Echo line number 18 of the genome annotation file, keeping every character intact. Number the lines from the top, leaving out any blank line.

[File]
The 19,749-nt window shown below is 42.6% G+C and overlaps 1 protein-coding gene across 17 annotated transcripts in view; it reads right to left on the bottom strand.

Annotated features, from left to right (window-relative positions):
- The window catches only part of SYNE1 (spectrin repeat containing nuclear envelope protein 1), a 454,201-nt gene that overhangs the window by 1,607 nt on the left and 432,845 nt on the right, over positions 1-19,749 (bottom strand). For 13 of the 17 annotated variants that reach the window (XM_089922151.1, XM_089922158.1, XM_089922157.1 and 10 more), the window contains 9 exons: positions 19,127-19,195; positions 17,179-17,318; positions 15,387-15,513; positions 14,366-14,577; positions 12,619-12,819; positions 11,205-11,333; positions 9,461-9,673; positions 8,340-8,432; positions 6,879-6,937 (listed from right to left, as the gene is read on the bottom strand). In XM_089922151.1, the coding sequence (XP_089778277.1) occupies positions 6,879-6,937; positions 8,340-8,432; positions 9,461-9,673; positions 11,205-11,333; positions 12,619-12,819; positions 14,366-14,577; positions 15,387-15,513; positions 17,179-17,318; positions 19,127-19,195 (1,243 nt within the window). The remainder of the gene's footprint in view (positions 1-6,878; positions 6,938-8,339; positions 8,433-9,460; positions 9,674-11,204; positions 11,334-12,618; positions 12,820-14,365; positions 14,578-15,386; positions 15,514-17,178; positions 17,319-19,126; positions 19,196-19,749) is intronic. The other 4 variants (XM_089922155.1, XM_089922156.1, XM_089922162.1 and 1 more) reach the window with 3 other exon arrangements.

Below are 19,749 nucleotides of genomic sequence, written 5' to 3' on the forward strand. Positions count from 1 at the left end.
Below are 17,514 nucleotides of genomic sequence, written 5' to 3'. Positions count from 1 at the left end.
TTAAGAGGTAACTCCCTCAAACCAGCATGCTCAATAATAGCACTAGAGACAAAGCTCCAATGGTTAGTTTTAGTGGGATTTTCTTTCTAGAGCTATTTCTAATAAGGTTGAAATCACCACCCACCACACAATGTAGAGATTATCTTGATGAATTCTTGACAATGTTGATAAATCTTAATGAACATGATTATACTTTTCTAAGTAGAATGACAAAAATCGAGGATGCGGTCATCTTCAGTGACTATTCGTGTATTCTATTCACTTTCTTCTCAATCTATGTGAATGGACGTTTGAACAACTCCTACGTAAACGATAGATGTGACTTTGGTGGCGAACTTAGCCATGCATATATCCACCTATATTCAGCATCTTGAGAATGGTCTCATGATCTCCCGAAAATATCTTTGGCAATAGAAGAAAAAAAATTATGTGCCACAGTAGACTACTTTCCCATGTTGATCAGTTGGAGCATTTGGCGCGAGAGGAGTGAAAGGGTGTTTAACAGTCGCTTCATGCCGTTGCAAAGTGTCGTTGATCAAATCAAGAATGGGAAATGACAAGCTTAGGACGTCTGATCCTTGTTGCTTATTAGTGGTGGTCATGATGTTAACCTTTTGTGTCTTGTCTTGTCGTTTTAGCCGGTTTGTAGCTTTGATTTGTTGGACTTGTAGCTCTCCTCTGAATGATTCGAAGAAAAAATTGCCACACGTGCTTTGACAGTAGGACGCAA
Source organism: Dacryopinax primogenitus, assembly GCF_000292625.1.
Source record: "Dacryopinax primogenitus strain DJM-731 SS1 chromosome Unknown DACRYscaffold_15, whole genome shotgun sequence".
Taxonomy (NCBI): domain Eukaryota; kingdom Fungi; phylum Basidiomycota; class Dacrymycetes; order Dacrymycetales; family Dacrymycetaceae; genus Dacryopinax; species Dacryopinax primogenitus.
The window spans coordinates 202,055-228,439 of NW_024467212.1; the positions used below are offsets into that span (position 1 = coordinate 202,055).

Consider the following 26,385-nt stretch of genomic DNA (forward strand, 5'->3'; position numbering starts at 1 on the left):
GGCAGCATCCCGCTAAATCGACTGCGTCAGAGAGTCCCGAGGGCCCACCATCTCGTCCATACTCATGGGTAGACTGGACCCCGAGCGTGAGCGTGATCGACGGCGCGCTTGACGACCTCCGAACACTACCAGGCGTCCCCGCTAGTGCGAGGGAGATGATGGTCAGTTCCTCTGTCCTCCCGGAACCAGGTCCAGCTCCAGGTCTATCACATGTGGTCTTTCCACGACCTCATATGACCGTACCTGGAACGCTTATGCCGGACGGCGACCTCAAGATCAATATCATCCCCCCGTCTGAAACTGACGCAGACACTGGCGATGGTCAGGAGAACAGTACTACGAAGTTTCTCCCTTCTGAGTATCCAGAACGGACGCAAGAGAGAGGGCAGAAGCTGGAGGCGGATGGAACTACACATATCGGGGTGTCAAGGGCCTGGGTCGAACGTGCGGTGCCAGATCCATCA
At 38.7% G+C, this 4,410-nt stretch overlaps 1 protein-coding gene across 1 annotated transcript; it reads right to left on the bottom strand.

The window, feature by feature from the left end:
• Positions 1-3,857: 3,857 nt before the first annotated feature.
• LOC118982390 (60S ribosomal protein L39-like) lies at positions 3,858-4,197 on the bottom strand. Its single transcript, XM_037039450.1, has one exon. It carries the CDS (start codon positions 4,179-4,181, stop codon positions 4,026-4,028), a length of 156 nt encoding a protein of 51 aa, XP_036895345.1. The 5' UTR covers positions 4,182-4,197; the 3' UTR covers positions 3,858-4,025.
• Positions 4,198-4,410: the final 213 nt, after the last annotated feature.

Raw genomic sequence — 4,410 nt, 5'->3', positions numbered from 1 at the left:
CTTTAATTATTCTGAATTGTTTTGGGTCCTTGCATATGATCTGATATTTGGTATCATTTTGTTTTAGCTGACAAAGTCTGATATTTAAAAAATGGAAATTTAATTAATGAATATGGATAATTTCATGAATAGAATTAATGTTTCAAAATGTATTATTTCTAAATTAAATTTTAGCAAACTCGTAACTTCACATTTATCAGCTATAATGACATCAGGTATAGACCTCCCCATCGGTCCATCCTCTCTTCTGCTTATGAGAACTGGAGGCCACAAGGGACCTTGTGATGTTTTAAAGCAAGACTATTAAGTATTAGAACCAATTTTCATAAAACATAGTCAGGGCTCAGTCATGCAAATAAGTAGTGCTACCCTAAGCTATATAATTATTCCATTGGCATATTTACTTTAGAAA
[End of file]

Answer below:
Raw genomic sequence — 4,410 nt, 5'->3', positions numbered from 1 at the left: